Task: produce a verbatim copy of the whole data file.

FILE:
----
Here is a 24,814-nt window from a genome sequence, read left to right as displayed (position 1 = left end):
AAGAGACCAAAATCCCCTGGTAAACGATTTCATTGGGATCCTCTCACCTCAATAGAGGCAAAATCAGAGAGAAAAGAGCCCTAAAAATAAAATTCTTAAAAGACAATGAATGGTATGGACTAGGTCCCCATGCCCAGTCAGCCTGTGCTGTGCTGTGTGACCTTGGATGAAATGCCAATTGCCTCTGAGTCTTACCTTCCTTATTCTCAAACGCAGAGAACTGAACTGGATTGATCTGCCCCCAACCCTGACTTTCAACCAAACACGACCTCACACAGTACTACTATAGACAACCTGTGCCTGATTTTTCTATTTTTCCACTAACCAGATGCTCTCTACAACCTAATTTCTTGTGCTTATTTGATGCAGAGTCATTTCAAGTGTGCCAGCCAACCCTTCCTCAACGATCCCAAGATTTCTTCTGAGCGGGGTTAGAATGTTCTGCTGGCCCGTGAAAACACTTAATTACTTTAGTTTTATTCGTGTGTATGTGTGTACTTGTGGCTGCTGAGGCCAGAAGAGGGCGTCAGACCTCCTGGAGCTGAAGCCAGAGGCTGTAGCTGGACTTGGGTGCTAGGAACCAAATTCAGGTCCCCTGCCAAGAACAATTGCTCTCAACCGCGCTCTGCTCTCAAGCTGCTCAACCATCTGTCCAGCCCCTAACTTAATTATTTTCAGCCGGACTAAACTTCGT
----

Here is a 24,814-nt window from a genome sequence, read left to right as displayed (position 1 = left end):
AAGAGACCAAAATCCCCTGGTAAACGATTTCATTGGGATCCTCTCACCTCAATAGAGGCAAAATCAGAGAGAAAAGAGCCCTAAAAATAAAATTCTTAAAAGACAATGAATGGTATGGACTAGGTCCCCATGCCCAGTCAGCCTGTGCTGTGCTGTGTGACCTTGGATGAAATGCCAATTGCCTCTGAGTCTTACCTTCCTTATTCTCAAACGCAGAGAACTGAACTGGATTGATCTGCCCCCAACCCTGACTTTCAACCAAACACGACCTCACACAGTACTACTATAGACAACCTGTGCCTGATTTTTCTATTTTTCCACTAACCAGATGCTCTCTACAACCTAATTTCTTGTGCTTATTTGATGCAGAGTCATTTCAAGTGTGCCAGCCAACCCTTCCTCAACGATCCCAAGATTTCTTCTGAGCGGGGTTAGAATGTTCTGCTGGCCCGTGAAAACACTTAATTACTTTAGTTTTATTCGTGTGTATGTGTGTACTTGTGGCTGCTGAGGCCAGAAGAGGGCGTCAGACCTCCTGGAGCTGAAGCCAGAGGCTGTAGCTGGACTTGGGTGCTAGGAACCAAATTCAGGTCCCCTGCCAAGAACAATTGCTCTCAACCGCGCTCTGCTCTCAAGCTGCTCAACCATCTGTCCAGCCCCTAACTTAATTATTTTCAGCCGGACTAAACTTCGT